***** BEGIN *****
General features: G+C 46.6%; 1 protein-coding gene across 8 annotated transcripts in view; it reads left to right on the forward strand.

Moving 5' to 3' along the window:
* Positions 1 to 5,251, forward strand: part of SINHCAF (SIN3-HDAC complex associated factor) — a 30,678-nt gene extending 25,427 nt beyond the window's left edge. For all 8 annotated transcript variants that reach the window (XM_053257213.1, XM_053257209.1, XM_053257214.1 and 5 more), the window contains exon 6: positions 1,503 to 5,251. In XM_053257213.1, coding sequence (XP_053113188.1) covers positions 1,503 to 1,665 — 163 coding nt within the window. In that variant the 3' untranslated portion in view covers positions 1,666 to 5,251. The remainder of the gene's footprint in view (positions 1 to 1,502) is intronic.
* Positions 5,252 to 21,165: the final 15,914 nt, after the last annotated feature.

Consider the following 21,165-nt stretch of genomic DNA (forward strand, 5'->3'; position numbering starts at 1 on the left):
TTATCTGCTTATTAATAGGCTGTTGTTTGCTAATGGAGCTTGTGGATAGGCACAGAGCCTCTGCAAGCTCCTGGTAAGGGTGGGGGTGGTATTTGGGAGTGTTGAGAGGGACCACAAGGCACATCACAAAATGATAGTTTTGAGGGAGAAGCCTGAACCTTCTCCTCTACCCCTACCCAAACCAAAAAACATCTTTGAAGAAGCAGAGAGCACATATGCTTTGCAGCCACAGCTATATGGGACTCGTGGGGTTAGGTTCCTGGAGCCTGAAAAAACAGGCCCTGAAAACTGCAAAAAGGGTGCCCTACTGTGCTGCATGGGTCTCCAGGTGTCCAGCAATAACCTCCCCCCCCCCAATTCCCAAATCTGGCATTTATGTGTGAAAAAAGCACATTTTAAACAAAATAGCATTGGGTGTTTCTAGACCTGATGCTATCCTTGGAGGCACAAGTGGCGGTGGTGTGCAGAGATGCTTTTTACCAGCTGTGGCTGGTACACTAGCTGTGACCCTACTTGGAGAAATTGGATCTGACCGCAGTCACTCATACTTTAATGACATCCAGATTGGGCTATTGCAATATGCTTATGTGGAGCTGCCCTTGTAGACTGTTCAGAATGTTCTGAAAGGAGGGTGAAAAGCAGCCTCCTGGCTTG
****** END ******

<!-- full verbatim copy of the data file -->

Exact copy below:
General features: G+C 46.6%; 1 protein-coding gene across 8 annotated transcripts in view; it reads left to right on the forward strand.

Moving 5' to 3' along the window:
* Positions 1 to 5,251, forward strand: part of SINHCAF (SIN3-HDAC complex associated factor) — a 30,678-nt gene extending 25,427 nt beyond the window's left edge. For all 8 annotated transcript variants that reach the window (XM_053257213.1, XM_053257209.1, XM_053257214.1 and 5 more), the window contains exon 6: positions 1,503 to 5,251. In XM_053257213.1, coding sequence (XP_053113188.1) covers positions 1,503 to 1,665 — 163 coding nt within the window. In that variant the 3' untranslated portion in view covers positions 1,666 to 5,251. The remainder of the gene's footprint in view (positions 1 to 1,502) is intronic.
* Positions 5,252 to 21,165: the final 15,914 nt, after the last annotated feature.

Consider the following 21,165-nt stretch of genomic DNA (forward strand, 5'->3'; position numbering starts at 1 on the left):
TTATCTGCTTATTAATAGGCTGTTGTTTGCTAATGGAGCTTGTGGATAGGCACAGAGCCTCTGCAAGCTCCTGGTAAGGGTGGGGGTGGTATTTGGGAGTGTTGAGAGGGACCACAAGGCACATCACAAAATGATAGTTTTGAGGGAGAAGCCTGAACCTTCTCCTCTACCCCTACCCAAACCAAAAAACATCTTTGAAGAAGCAGAGAGCACATATGCTTTGCAGCCACAGCTATATGGGACTCGTGGGGTTAGGTTCCTGGAGCCTGAAAAAACAGGCCCTGAAAACTGCAAAAAGGGTGCCCTACTGTGCTGCATGGGTCTCCAGGTGTCCAGCAATAACCTCCCCCCCCCCAATTCCCAAATCTGGCATTTATGTGTGAAAAAAGCACATTTTAAACAAAATAGCATTGGGTGTTTCTAGACCTGATGCTATCCTTGGAGGCACAAGTGGCGGTGGTGTGCAGAGATGCTTTTTACCAGCTGTGGCTGGTACACTAGCTGTGACCCTACTTGGAGAAATTGGATCTGACCGCAGTCACTCATACTTTAATGACATCCAGATTGGGCTATTGCAATATGCTTATGTGGAGCTGCCCTTGTAGACTGTTCAGAATGTTCTGAAAGGAGGGTGAAAAGCAGCCTCCTGGCTTG